Pumpkin Scubbing and Painting

Pumpkin scrubbing is a good activity fro toddlers, especially after having had the chance to select a pumpkin. Regardless of whether a pumpkin will be used in food or as a decoration, scubbing will help your child get used to cleaning vegetables before use. As an alternative to carving, consider getting some non-toxic paints to help your child decorate a pumpkin.

Play-Doh Fall Math Activities

Play-Doh makes a perfect tool for creating countable objects to help kids learn. Learning trays that feature full-color photos of bight apples and pumpkins, along with counters and cards, help make learning simple, and counting and math fun for you toddler or preschooler. Using objects they are seeing a lot of during the fall will help counting come more easily.

Montessori School in Newark offers the perfect environment for creative children who learn well with hands-on activities. Contact us today to schedule a tour to see how Montessori education will benefit your child.

Fall Crafts to Teach Thanks

Fall is the perfect time to teach children what it means to be thankful. At our Montessori schools, we love to teach through hands-on experiences and believe that crafts are a fun way to do this.

Fall Crafts that Teach Thanks

We put together a small list of some fun crafts you can do at home with your child to learn more about being thankful.

A Thanksgiving Tree – Colored construction paper and some tacks or tape is all you need for this craft. Cut out a tree trunk and individual leaves. Use these to create a tree on a space in your home that everyone walks by several times a day. Each day, decide on something you are thankful for. Have your toddler draw a picture on the leaves. Fill in a leaf and attach it to your tree. Each time you walk by, your family will see all the wonderful things you are thankful for.

A Thankful Book – You can use brown paper bags or create a book with sturdy card stock or paper. You will need 5 pages in addition to the cover. On each page write at the top.

  • At home I am thankful for …….
  • At school I am thankful for ……..
  • Outside I am thankful for ……….
  • In my family I am thankful for ……….
  • Other things I am thankful for ……….

Have your child fill in each page with drawings, writing or pictures cut from magazines.

A Jar of Thanks – This one is a simple craft. You will need a large glass jar, decorations and card stock. Let your child decorate the jar. Cut out small cards using the card stock. Now fill in the small cards with things you are thankful for; you can also have your toddler drawer pictures. When someone is having a bad day, they can go to the jar and remember all the things they are thankful for.

Create a Thankful Wreath – Cut out some leaf shapes in fall colors using colored paper or card stock. Have your child draw things they are thankful for on the leaves. Arrange the leaves in a wreath, securing them with glue or tape. You can have each child in your home make one of these and hang them on their bedroom doors.

These crafts are all great ways to help your child think about things they are thankful for and things they appreciate in life. It is never too early to start such a wonderful lesson.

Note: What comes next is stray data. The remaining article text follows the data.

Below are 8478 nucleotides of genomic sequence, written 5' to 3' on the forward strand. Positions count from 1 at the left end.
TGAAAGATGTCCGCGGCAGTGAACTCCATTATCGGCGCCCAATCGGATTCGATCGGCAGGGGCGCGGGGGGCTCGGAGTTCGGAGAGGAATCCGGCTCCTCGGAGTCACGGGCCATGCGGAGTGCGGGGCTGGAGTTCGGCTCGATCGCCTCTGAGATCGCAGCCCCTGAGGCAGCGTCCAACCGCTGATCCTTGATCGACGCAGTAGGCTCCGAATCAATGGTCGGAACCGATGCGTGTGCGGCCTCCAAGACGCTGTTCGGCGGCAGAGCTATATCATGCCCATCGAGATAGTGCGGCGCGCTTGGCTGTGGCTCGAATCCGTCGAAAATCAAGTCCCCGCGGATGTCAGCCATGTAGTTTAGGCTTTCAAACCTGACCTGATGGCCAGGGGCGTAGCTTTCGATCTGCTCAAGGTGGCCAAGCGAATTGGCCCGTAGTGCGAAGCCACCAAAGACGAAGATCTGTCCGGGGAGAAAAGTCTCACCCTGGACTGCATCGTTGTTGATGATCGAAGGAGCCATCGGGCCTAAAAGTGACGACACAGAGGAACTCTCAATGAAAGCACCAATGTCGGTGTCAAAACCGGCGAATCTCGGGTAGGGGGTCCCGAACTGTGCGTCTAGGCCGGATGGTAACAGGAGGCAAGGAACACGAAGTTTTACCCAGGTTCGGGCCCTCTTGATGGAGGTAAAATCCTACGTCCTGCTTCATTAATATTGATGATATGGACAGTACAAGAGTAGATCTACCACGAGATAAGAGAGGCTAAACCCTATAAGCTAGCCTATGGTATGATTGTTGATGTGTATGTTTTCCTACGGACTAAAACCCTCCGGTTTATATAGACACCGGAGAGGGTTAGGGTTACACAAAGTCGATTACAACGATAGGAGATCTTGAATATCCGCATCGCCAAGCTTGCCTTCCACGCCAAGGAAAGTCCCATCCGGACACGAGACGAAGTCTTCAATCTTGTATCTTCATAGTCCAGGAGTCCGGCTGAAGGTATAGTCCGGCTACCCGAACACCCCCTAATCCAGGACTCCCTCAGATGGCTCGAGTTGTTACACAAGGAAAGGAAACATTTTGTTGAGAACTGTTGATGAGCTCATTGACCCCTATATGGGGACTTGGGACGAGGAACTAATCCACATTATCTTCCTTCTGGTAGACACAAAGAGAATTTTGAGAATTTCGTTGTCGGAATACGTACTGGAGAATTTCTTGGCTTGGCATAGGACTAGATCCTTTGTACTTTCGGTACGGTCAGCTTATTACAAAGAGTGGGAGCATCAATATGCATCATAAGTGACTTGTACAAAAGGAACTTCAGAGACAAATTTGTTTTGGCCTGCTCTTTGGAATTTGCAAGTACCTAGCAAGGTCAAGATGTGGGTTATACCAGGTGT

Here at Montessori Children’s Center, we love to use arts and crafts to learn new things. If you are looking for a school for your child that includes hands on learning experiences, contact our school today to schedule a tour.

How Parents Can Support Their Montessori School

Montessori schools are a warm and friendly environment that will bring you and your child together with teachers, other families, and students into a welcoming community. Being part of this community will bring both of you many rewards. You will be able to make choices and decisions about your child’s education and your child will be allowed to learn and grow in a community that focuses on individuality. Supporting your child’s school, even if you do not have a lot of extra time, will keep you informed and help you bridge how your child learns at school with home.

Be Involved

There is always a need for an extra pair of hands and teachers welcome parents to come in and help with activities. There is also a great need for parents to come in and share with the children any special skills they have that could apply to school-age children. The teachers appreciate the help and the children, especially yours, will love the support and interest you will provide for them. You may consider sharing cultural celebrations with your child’s class or plan and supervise an outing or project. There are numerous ways to provide support that will benefit you, your child and the entire Montessori school community.

In or Out of the Home Support

If you are a working parent, the hours of the school day may not fit into your schedule for helping out during class times. Check with your school and ask about ways you can help from home. Providing in-home projects like editing the school newsletter, or helping with the school website is a fantastic way for you to support the Montessori school. There are also out-of-home positions such as serving on the school’s Board of Directors which would meet after working hours or perhaps helping prepare materials for classes that can be done during various hours. Discuss your schedule with your child’s teacher and find where he or she thinks your skills will benefit your child’s class and school best.

Stay-In-The-Know